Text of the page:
Student in school prank fiasco turns down plea deal


We first told you about the plea bargain on Monday. Now one student says he'd rather go to trial.

Part of the punishment offered to those accused in the Clements High School break in is that their records will be expunged if they complete the punishment. But some say that because of modern technology, there is no such thing as expunging a record anymore, and the defense attorney for one of the suspects says he'd rather just take a chance on a trial.

"Boys will be boys is right," defense attorney Steve Rocket Rosen said.

Rosen is the defense attorney for at least two of the former Clements High School students accused in a break in at the school in May and he is advising his clients not to take a plea offer from the Fort Bend County District Attorney, in part because of the public embarrassment of the punishment.

"Wearing a sign in front of the high school -- That's shame, humiliation, demeaning and embarrassing," Rosen said.

And in part because he says even though the DA's office will expunge their records, it never really goes away.

"This case should be a case where a young man does not have a criminal record for the rest of his life," Rosen said.

Back on May 13, Sugar Land police caught people running from the school just after midnight. A back door had been pried open and the intent, apparently had been to put chairs and desks on the school's roof. Sixteen then-seniors at the school were caught.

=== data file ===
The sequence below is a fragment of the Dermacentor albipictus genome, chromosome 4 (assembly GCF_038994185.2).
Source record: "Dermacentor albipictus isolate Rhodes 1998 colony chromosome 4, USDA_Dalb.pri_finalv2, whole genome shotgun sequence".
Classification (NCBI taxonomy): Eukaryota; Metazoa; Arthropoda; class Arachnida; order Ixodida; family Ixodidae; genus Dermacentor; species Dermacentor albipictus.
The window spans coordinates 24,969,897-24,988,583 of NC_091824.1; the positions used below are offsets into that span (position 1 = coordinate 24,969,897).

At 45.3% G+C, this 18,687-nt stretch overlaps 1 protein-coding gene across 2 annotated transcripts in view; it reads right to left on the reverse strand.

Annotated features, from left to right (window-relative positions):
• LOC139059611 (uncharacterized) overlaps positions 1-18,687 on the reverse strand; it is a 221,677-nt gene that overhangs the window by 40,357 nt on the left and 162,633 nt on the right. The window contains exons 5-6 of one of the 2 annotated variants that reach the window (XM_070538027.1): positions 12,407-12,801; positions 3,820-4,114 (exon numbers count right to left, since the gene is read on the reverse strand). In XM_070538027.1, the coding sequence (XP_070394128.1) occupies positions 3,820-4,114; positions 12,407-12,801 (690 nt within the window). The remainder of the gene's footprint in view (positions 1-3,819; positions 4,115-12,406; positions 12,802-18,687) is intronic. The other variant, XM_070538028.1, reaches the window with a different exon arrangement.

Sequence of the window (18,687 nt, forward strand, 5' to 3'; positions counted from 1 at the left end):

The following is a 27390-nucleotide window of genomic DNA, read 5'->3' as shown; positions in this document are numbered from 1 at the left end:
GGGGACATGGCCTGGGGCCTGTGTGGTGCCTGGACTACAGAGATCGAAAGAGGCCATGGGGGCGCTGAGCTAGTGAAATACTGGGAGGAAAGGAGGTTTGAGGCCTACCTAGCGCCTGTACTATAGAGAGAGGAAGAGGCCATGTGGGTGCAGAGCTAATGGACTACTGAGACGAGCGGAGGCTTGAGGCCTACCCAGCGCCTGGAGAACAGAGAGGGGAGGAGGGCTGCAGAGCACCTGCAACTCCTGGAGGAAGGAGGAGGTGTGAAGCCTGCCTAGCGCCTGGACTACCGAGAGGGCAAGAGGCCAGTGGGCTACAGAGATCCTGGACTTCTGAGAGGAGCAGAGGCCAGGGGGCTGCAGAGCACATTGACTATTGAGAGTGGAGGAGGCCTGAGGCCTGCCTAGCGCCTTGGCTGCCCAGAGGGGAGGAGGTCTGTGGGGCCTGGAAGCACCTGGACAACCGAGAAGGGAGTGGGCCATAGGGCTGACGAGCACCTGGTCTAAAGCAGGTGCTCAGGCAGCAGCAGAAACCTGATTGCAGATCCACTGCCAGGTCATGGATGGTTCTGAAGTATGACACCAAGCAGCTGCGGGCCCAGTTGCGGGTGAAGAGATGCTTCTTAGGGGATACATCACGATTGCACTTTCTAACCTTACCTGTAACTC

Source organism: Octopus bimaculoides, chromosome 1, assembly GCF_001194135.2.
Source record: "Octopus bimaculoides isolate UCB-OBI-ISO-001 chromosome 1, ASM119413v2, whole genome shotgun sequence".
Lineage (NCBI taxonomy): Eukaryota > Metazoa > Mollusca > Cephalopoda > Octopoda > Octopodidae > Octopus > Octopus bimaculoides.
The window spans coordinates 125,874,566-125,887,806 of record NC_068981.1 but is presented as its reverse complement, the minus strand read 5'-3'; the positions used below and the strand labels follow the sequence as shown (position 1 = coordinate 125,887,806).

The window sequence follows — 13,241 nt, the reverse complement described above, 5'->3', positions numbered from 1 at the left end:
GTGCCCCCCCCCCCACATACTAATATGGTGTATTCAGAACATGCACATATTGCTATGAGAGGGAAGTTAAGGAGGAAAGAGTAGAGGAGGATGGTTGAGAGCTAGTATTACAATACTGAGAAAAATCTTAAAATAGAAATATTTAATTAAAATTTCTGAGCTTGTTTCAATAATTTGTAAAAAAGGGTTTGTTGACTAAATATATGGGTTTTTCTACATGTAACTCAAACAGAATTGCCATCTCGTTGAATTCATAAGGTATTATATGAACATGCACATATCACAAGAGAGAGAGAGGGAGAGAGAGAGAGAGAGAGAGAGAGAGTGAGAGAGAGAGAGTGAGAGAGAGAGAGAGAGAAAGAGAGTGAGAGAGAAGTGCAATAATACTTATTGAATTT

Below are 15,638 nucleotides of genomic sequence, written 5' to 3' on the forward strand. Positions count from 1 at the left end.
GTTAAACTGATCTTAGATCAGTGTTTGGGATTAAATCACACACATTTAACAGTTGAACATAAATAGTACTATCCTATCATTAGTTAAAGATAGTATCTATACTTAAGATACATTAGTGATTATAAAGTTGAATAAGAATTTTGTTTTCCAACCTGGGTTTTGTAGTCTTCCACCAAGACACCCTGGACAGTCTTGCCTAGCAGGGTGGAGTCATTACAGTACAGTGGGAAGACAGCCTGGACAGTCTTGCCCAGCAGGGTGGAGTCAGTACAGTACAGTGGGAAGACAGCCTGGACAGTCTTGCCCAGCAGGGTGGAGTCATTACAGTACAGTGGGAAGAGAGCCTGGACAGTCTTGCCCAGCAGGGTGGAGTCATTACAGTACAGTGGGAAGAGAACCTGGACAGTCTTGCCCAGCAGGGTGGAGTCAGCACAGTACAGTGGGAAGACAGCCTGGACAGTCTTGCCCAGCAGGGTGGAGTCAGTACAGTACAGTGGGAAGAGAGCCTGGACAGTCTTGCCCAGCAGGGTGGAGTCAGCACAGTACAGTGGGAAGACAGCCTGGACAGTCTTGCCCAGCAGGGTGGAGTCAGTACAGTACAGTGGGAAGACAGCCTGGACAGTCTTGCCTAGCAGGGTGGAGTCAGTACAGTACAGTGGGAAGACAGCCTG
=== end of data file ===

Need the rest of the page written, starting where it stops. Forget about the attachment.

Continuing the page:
On Friday, 11 of them pled no contest to criminal trespass charges. As punishment they'll pay restitution and court costs and hold signs in front of the school saying, "What I did was a crime and not a prank."

But KTRK Legal Analyst Joel Androphy says the real concern is what pleading no contest will mean for the future.

"Even if you get your record expunged, there's a possibility it shows up because of imaging of computers today," Androphy said.

On Tuesday morning, Benjamin Yu turned down the offer. He'll be on trial on December 27. The DA told us on the phone Yu will have his day in court and Yu's attorney expects he'll walk away with a clean record.

"We will prove to the district attorney that he will excel in school. He's already put in 40 hours of community service," Rosen said.

Another boy is due in court next month. He is also facing a felony drug charge. His defense attorney says he had an Adderall pill in his pocket the night of the prank, but we are told he too plans to reject the deal.

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